The Moderate Resolution Imaging Spectroradiometer aboard NASA's Terra satellite captured a true-color image of Hurricane Nadine in the Atlantic Ocean on Sept. 16 at 1345 UTC (9:45 a.m. EDT) while NASA's Global Hawk was flying around the storm.
NASA's Terra satellite captured this true-color image of Hurricane Nadine in the Atlantic Ocean on Sept. 16 at 1345 UTC (9:45 a.m. EDT) while NASA's Global Hawk was flying around the storm.
Credit: NASA/Goddard/MODIS Rapid Response Team
Nadine strengthened to a hurricane on Friday, Sept. 14 at 11 p.m. EDT, and weakened back to a tropical storm on Sunday, Sept. 16 at 11 p.m. EDT. Nadine's highest wind speed as a hurricane was 80 mph (130 kmh).
NASA's Global Hawk landed back at the Wallops Flight Facility, Wallops Island, Va., in the morning hours on Sept. 15 after spending a full day gathering data from Hurricane Nadine.
"During the flight, Nadine strengthened from a tropical storm to a hurricane despite being hit by very strong westerly winds at upper levels and very dry air on its periphery," said Scott Braun, HS3 Mission Principal Investigator from NASA's Goddard Space Flight Center, Greenbelt, Md. Data from this flight will help scientists determine how a storm like Nadine can intensify even in the presence of seemingly adverse conditions. Nadine is currently a tropical storm.
"The Global Hawk, one of two associated with the HS3 mission, sought to determine how the structure of Nadine might change under the influence of strong vertical wind shear as it moved northward in the Atlantic, " Braun said. During its 22.5 hour flight around Nadine, the Global Hawk covered more than one million square kilometers (386,100 square miles) going back and forth over the storm in what's called a "lawnmower pattern."
The Global Hawk captured data using instruments aboard and also dropping sensors called sondes into the storm. The dropsonde system ejected the small sensors tied to parachutes that drift down through the storm measuring winds, temperature and humidity.
At 11 a.m. EDT) on Sept. 17, Tropical Storm Nadine had maximum sustained winds near 70 mph (100 kmh). It was located about 585 miles southwest of the Azores, near 32.9 North and 35.3 East. Nadine is moving to the northeast near 15 mph (24 kmh). The National Hurricane Center forecasts some weakening in the next day.
Rob Gutro | EurekAlert!
Sediment from Himalayas may have made 2004 Indian Ocean earthquake more severe
26.05.2017 | Oregon State University
Devils Hole: Ancient Traces of Climate History
24.05.2017 | Universität Innsbruck
Staphylococcus aureus is a feared pathogen (MRSA, multi-resistant S. aureus) due to frequent resistances against many antibiotics, especially in hospital infections. Researchers at the Paul-Ehrlich-Institut have identified immunological processes that prevent a successful immune response directed against the pathogenic agent. The delivery of bacterial proteins with RNA adjuvant or messenger RNA (mRNA) into immune cells allows the re-direction of the immune response towards an active defense against S. aureus. This could be of significant importance for the development of an effective vaccine. PLOS Pathogens has published these research results online on 25 May 2017.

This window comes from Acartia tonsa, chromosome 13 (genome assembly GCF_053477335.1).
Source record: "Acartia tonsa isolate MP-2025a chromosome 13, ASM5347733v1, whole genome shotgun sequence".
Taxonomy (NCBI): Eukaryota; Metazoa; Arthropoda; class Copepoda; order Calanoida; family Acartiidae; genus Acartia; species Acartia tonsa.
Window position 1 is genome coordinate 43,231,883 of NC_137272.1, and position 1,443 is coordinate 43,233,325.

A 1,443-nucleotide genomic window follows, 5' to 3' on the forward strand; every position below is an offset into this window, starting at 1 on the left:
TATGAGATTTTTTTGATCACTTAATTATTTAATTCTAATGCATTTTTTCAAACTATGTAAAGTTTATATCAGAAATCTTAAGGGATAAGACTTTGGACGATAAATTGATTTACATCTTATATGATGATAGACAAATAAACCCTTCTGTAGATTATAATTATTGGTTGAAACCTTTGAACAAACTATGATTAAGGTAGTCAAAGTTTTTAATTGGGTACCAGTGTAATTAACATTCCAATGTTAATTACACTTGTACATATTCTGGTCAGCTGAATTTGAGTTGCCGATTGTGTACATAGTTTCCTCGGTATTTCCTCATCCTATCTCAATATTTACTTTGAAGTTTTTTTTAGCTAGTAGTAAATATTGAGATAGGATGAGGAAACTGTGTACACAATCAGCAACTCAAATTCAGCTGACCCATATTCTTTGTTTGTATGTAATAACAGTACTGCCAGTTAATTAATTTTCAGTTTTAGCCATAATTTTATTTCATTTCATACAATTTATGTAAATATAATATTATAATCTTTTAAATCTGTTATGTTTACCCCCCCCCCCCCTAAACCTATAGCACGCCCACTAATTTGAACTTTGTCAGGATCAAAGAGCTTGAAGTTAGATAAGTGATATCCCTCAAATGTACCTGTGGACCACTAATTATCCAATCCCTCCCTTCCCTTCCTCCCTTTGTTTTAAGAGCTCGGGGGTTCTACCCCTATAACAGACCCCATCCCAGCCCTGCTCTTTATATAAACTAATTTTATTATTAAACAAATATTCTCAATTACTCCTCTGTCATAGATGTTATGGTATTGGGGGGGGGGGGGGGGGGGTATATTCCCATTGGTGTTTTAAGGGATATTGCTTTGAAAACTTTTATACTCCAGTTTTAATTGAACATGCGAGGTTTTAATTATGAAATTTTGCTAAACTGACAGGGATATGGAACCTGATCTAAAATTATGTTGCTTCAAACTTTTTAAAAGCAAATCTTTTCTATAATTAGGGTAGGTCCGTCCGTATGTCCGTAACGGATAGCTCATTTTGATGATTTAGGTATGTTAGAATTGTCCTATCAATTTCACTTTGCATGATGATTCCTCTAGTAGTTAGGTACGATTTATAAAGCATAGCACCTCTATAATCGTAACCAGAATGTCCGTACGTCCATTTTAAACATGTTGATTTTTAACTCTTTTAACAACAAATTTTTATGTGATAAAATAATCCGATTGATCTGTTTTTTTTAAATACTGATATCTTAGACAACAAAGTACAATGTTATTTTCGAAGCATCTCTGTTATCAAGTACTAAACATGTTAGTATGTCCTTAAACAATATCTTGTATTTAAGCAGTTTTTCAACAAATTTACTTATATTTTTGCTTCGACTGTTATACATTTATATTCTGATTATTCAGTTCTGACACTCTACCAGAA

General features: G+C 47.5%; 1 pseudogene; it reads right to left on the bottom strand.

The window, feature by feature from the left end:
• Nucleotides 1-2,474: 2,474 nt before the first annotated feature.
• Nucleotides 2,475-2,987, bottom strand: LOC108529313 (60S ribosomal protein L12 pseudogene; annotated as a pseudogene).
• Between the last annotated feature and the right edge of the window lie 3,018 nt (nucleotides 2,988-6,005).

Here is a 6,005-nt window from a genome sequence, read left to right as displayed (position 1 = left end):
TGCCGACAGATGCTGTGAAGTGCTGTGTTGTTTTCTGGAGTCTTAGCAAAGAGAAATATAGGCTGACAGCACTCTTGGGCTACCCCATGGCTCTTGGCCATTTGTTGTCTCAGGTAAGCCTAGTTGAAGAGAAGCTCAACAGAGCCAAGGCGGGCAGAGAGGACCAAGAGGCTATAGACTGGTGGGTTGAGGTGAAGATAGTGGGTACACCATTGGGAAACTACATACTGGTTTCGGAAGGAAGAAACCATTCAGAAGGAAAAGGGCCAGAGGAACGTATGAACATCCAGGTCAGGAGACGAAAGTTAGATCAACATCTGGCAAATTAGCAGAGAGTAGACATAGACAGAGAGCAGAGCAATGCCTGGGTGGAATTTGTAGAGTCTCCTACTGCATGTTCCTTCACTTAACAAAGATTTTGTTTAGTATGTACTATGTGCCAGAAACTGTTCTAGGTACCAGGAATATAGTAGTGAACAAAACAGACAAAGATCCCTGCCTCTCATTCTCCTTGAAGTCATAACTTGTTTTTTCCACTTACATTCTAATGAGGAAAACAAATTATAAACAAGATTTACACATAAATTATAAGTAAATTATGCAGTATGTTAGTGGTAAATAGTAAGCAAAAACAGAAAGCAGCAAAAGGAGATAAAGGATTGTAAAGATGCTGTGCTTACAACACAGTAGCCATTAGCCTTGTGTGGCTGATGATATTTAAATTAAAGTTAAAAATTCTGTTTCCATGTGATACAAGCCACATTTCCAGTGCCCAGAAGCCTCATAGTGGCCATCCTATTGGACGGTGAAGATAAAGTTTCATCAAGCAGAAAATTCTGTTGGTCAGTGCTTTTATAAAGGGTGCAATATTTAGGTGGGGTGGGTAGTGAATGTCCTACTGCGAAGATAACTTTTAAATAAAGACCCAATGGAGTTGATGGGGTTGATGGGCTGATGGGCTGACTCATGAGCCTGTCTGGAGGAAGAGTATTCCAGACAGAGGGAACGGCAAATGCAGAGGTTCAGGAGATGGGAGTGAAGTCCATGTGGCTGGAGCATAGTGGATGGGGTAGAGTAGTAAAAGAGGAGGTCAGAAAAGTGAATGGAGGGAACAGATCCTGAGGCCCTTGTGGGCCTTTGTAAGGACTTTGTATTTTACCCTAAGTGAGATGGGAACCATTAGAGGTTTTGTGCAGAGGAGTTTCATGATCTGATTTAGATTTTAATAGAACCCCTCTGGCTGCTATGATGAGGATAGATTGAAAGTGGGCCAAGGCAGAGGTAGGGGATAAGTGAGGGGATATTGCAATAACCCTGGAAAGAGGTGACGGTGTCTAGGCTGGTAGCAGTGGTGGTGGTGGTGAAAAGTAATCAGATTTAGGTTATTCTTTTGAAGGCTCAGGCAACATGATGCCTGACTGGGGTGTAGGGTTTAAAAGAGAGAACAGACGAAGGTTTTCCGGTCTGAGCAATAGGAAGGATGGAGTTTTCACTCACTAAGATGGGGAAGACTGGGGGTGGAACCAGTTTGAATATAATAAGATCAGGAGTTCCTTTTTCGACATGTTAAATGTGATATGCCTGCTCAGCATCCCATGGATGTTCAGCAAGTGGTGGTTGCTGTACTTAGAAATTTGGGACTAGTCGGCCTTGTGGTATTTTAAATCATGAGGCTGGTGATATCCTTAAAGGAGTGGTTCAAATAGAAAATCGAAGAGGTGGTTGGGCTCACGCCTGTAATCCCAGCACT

Staphylococcus aureus (S. aureus) is a bacterium that colonizes by far more than half of the skin and the mucosa of adults, usually without causing infections....
Physicists from the University of Würzburg are capable of generating identical looking single light particles at the push of a button. Two new studies now demonstrate the potential this method holds.
The quantum computer has fuelled the imagination of scientists for decades: It is based on fundamentally different phenomena than a conventional computer....
An international team of physicists has monitored the scattering behaviour of electrons in a non-conducting material in real-time. Their insights could be beneficial for radiotherapy.
We can refer to electrons in non-conducting materials as ‘sluggish’. Typically, they remain fixed in a location, deep inside an atomic composite. It is hence...
Two-dimensional magnetic structures are regarded as a promising material for new types of data storage, since the magnetic properties of individual molecular building blocks can be investigated and modified. For the first time, researchers have now produced a wafer-thin ferrimagnet, in which molecules with different magnetic centers arrange themselves on a gold surface to form a checkerboard pattern. Scientists at the Swiss Nanoscience Institute at the University of Basel and the Paul Scherrer Institute published their findings in the journal Nature Communications.
Ferrimagnets are composed of two centers which are magnetized at different strengths and point in opposing directions. Two-dimensional, quasi-flat ferrimagnets...
An Australian-Chinese research team has created the world's thinnest hologram, paving the way towards the integration of 3D holography into everyday...
24.05.2017 | Event News
23.05.2017 | Event News
22.05.2017 | Event News
26.05.2017 | Life Sciences
26.05.2017 | Life Sciences
26.05.2017 | Physics and Astronomy